Audis, BMWs, Mercs, and Skodas vying for road space with antique Maruti 800s, ancient Bajaj Chetak scooters, auto-rickshaws and the like. That is the scene on an average day in Vizag. But irrespective of the vehicle driven, there are some specific idiocies of driving in Vizag that never change.
A site dedicated to visiting Vizag had some ‘helpful’ tips about driving in the city. It started with: ‘Unlearn all you have been taught about road-rules. In Vizag, motorists have their own style of driving, you will catch on easily, just forget all the driving etiquette you picked up over the years. Just follow the simple cardinal rule – the bigger vehicle rules, but in a mishap, it is again the bigger vehicle which is at fault – by default.’ Fuming at this dim view an international traveller had regarding our ‘cherished’ driving etiquette in Vizag, we sat back to observe as our skilled driver navigates through Vizag’s busy roads. Needless to add, we were in for an awakening…
The cacophony of horns
Observation: We Vizagites love our horns – we are even capable of blowing it for no apparent reason! So what if the vehicle in front has stopped at a red light or behind a bus, so what if there is no possible way for the vehicle to give way – we express our sentiments with the horn! And no-horn zones near hospices; do they even exist in our city? How else are you expected to announce your esteemed presence behind the wheel if it were not for the melodiously loud horn?!
Inference: Honking does not unblock the traffic (nope, not even incessant honking).
Observation: While metaphorically most of us are in a rat race when it comes to our career or education, Vizag’s drivers are perpetually in an actual (rat) race! Everyone is in a hurry; every slow-moving vehicle is a major hindrance and every zealously driven vehicle overtaking and squeezing through any feasible space is justified. And in the spirit of the race, it is perfectly normal to overtake or be overtaken from any side, without any proper signalling. Furthermore, if a vehicle overtakes your car, you are obligated to overtake it back.
Inference: Motorists here prove their dexterity behind the wheel with their overtaking skills.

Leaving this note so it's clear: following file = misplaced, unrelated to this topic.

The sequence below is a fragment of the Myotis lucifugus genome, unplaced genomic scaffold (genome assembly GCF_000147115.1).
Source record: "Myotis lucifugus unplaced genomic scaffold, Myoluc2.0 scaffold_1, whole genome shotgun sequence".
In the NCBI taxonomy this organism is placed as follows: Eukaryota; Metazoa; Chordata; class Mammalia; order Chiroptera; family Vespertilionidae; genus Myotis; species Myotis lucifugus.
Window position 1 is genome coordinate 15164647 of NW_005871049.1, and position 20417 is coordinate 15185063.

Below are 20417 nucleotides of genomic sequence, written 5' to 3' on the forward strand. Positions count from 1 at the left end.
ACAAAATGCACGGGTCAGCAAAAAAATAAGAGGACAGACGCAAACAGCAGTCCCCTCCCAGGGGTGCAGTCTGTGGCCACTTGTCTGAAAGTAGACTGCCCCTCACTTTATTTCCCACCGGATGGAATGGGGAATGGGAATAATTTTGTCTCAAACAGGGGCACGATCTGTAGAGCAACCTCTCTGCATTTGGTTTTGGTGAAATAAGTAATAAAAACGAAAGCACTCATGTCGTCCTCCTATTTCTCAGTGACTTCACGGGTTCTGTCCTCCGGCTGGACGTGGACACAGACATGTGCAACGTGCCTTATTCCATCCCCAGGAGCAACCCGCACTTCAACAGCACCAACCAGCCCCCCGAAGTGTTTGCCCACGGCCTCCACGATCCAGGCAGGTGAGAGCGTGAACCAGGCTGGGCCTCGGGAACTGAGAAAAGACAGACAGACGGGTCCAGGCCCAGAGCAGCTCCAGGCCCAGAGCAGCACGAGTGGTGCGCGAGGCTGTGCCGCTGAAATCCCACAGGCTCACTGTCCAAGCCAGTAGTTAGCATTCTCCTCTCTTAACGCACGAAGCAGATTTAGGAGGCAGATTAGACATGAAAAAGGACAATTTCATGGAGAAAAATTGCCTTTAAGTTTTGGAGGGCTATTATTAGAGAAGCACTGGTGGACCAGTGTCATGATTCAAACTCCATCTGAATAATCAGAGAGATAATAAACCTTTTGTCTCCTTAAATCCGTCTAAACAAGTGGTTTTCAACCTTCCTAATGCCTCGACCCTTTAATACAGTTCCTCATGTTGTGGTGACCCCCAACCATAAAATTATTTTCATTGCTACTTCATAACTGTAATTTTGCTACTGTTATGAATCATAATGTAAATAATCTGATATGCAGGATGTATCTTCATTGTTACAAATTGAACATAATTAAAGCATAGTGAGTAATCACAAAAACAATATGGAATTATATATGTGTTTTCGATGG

Observation: Vizagites shrewdly change their lanes every two seconds – both while driving and when stuck in traffic. See a gap; squeeze into it is their ‘wise’ ploy to reach their destination faster. The concept of driving along a lane and actually using your indicators when changing lanes is virtually non-existent in our city. When asked, a true-blue Vizagite answered in all earnestness – “Lane discipline? Oh, you mean LINE discipline, but that is for children in schools. Why do you need discipline for cars on the road?”
Inference: For all practical purposes, that neatly painted white strip on the road is just for decoration.
Racing across the crossings
Observation: Slightly confused, an out-of-breath non-Vizagite had once asked, “Are the zebra crossings meant for vehicles or pedestrians?” Well, in Vizag, that is debatable. Most of the enthusiastic drivers in our city actually speed up and try to race the misguided pedestrian before he manages to get across the road on the neatly painted white stripes. After all, shouldn’t vehicles have the right of way on the road?
Inference: Vizag pedestrians are good sprinters!
The great ‘Rubbernecks’
Observation: Every road accident is automatically very interesting – no, nobody stops to actually help, but everyone slows to an almost halt to eyeball the scene. It is a wonder that the passing motorist does not get involved in an accident himself while so deftly rubbernecking!
Inference: Vizagites are sensitive; they need spice for their gossip sessions, hence the fervent rubbernecking.
Observation: The start and stop movement of a game like tennis or badminton is said to be good exercise; well our conscientious auto drivers regularly ‘exercise’ their vehicles using this technique in abundance! You never know when they will come to an absolute stop mid road and calmly pick up or drop off a passenger while you take a couple of deep breaths trying to settle your silly self and thank your stars for hitting the breaks just in time.
Inference: With every drive, you get to fine tune your reflexes.
Bright as the day
Observation: And the motorist said, ‘Let there be light’ as he switched on his High Beam. Bright lights that illuminate the street ahead as good as day might make driving easier; can’t be helped if it severely affects the oncoming motorists. So what if it literally blinds the driver of the oncoming car, low beams are so dim in comparison.
Inference: Only in Vizag do you actually feel the need of goggles while driving at night.
Red, what red?
Observation: The lone man in white. It is his stately presence that decides whether the traffic signals are going to be effective at the junction or not. It is his imperious gaze that keeps vehicles in check, behind the lines. Firmly believing in the dictum – out of sight, out of mind; the moment the ‘man in white’ is absent; Vizag’s legendary motorists forget the very meaning of a red light.
Inference: The man in white wields an extraordinary power!